Earlier in the week I moved all my belongings for the second time in two months. This time it was to my new home. I had to await a bed though, so I couldn’t actually move in until a few days later. Moving in Ghana reminded me of moving out of my old apartment back in America.
I remember the day very well. It was a cloudy morning, but it quickly turned into a sunny day. My dad and two of his friends drove an hour and a half to help me move. We rented a truck and stuffed it full of my crap. It is really remarkable how much stuff I had accumulated. I honestly don’t know how I filled that truck up, what did I own?! I know there were quite a few boxes of just clothes and shoes. I did have a ridiculously nice bed too. Now I’m thinking about my mattress and how wonderful it was. You know what’s crazy – springs in mattresses, what a concept!
Moving here in Ghana I realized that the majority of my stuff was the same – clothes. Surprise, surprise. We were able to fit everything into one SUV this time though. I had a wardrobe, bookshelf, and small table piled onto the top of our car.
I’m surprised we didn’t rip down some power lines while driving.
When I first saw my new house, I was so excited. It is just one room with a nice front porch. On the porch is a cabinet of sorts for cooking. That’s my kitchen. There is a latrine behind the house and a bathing area too. I no longer have running water, but I still have electricity. My old place was two big rooms with 5 windows in each room. I also had a separate kitchen that was massive with a built in sink. I had a shower and a flush toilet. I was in Posh Corps. You’d think I’d be upset having to downgrade, but honestly I’m pretty happy.
I’m happy that I have a site. I’m happy that I have my own place. I’m happy that the area is quiet. I’m happy that my new town is wonderful. I love my new town – it is pretty big 80,000ish people. It is also the location of West Africa’s largest market. Just recently a cafeteria opened up, which serves delicious pizza and other American foods for decent prices. I have easy access to cheese, yoghurt, milk, vast supply of vegetables, and faster internet. Not to mention there is a crocodile that lives in the Tano River, so I have some good company.
Techiman is also a historical city. I’m pulling this from the internets:
Techiman, the legendary birthplace of the Akan people, was the nerve center of the ancient Bono Kingdom which was rich in gold and had strong trading links with the ancient Kingdoms of the Savanna and Sahel, notably Timbuktu and Egypt. According to Bono Techiman traditions, the forebears of the Techiman people were the pioneer Akan people to settle in the area occupied today by the people of the Brong-Ahafo Region. It is not surprising that today, Techiman is at the center of major crossroads with an important
If you want to go to any town in the northern regions of Ghana, you have to go through Techiman. So, while I was first aprehensive, I’m now extremely excited. I love Techiman and I know that I will enjoy living there.
I noticed something while moving though. Rewind the clock to November of 2011, when I visited my first site for the first time. I remember being scared, anxious, and nervous. I wasn’t excited at all. Every little thing that was out of place made me panic. It was the fear of the unknown. Now, it is different. I wasn’t nervous walking up to my house for the first time. I was happy. I saw one room with a lot of potential. I saw the opportunity to make this one room and a porch mine. I can’t wait to paint, to decorate, and to arrange my furniture. There is something so soothing about unpacking. Putting everything in an orderly place. Touching everything, feeling the memories. I’m not scared anymore. I’m at ease. In my mind I’ve accepted the transition and I know that I can handle whatever life throws at me.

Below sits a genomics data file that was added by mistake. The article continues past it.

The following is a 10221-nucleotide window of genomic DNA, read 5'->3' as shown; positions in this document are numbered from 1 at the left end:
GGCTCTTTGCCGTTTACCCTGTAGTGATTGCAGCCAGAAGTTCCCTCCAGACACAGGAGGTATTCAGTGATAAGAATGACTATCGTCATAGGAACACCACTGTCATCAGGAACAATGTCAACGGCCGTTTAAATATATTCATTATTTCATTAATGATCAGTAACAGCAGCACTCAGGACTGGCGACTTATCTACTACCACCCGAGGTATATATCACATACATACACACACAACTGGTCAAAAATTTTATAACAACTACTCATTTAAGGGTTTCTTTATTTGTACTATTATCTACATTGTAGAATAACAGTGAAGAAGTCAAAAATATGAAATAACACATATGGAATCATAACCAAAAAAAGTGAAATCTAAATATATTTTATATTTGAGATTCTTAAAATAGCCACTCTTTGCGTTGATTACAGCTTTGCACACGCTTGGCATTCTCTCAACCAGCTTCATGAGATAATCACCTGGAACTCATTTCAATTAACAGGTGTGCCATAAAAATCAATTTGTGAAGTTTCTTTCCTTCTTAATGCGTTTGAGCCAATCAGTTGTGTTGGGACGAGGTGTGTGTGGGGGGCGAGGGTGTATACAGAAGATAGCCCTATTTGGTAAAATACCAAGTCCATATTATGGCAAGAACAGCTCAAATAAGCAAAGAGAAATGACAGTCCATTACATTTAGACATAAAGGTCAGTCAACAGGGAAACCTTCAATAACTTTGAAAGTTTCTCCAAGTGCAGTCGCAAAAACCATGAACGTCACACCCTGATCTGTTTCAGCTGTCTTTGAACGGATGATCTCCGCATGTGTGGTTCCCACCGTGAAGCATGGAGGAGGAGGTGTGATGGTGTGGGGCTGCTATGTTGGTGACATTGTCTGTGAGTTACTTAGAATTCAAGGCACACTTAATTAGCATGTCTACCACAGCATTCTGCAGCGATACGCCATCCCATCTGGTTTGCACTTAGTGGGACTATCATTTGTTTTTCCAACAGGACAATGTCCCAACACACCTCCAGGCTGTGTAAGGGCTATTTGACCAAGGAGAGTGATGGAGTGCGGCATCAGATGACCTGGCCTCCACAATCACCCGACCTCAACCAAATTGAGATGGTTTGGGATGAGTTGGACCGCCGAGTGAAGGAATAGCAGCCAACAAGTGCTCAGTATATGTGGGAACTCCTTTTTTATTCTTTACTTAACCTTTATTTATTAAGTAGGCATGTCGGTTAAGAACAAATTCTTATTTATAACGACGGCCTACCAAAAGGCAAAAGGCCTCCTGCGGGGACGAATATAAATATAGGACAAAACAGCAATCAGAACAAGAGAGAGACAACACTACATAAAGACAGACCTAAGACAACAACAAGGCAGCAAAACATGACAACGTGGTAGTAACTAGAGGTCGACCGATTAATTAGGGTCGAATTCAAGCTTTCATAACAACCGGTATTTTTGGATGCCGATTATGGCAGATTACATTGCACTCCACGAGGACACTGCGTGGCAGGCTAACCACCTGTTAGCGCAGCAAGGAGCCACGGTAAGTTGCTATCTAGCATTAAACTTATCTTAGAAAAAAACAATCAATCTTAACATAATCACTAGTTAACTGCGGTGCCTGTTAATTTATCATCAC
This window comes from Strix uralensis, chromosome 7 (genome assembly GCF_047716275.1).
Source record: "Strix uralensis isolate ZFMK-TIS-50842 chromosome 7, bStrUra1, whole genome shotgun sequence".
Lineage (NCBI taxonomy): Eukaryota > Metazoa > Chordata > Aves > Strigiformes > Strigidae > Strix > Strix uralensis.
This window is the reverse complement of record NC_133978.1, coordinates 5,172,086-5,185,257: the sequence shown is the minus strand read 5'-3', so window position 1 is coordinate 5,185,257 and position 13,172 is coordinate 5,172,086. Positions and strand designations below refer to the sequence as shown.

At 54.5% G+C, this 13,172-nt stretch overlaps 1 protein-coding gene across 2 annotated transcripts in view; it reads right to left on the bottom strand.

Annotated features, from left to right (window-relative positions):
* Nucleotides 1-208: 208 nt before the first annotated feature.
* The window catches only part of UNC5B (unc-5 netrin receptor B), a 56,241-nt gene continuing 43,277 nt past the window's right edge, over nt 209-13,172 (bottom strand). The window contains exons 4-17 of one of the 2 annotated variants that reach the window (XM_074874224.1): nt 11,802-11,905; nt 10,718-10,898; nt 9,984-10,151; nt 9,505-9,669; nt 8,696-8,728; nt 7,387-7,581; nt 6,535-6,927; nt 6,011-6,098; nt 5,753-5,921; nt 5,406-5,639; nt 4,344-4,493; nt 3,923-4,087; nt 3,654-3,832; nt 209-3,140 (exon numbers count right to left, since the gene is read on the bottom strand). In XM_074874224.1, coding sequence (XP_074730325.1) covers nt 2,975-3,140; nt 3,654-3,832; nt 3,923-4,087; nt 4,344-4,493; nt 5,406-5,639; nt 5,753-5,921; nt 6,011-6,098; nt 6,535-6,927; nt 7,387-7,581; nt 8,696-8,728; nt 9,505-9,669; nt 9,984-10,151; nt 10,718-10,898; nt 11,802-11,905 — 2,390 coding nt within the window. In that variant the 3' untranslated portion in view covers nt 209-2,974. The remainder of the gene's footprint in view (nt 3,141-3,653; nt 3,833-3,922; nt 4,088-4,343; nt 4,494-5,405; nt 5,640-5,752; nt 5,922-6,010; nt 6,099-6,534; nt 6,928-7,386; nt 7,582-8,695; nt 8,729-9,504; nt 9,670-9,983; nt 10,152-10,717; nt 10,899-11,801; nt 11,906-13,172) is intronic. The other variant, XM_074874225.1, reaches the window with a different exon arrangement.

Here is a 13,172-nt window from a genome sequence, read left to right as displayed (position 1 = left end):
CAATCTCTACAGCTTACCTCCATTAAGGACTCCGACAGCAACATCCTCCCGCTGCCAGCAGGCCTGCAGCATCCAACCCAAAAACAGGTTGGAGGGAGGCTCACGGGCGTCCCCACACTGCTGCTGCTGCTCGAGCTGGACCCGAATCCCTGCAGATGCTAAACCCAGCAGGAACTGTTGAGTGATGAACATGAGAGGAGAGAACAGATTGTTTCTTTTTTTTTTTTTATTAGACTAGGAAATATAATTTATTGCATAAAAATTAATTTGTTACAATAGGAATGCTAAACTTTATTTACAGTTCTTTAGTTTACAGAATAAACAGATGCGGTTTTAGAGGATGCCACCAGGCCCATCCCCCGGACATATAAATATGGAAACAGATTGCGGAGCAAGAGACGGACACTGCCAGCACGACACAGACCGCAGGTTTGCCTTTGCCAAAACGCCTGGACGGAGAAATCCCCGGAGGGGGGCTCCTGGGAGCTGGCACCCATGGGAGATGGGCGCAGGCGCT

I’m looking forward to living without running water and with a latrine. I’m happy that I’ll finally get the real Peace Corps experience, despite living in a town with so much. I still don’t really have any projects in town. Everything I’m slated to do is mobile – literally, smartphones. I’ve almost been given a promotion. While smartphones will keep me busy through the cashew season, I already have plans to occupy myself as well. I’ve been requested to teach business literacy throughout the country at other volunteers’ sites. I already have quite a few people chomping at the bit to have me come present. I’m hoping to also partner up with the National Board for something something something (business government group). I really want to work with tailors, getting them producing things for resale. I want tailors to use their scrapes to make wallets or purses. I want kids to pick up water satchets and have the tailors make them into bags, wallets, cases, anything. I want tailors to make effective schedules, record their sales and purchases, and find new ways to make additional income. Plus, let’s be honest I want to be able to shop around for the best tailor in town.
Those are my goals for the next year. Not to mention continuing my work with SAP, hopefully expanding the pilot to more communities both in Ghana and throughout West Africa.
I’m excited for the opportunity to have a fresh start. I won’t let the disappointments of the last year affect me. I won’t let those incidents impact my ability to help a new community. I will admit though, every time I see a white truck I jump to the side and have a very mild panic attack. It makes me want to buy a bigger truck when I get back to America though.
My one window looking out on my porch. The room is going to get a fresh coat of lighter paint.
The view from my front porch. I’ll get a better picture soon, but from behind those houses, you get a great view of the cliffs.
New house, new set of keys.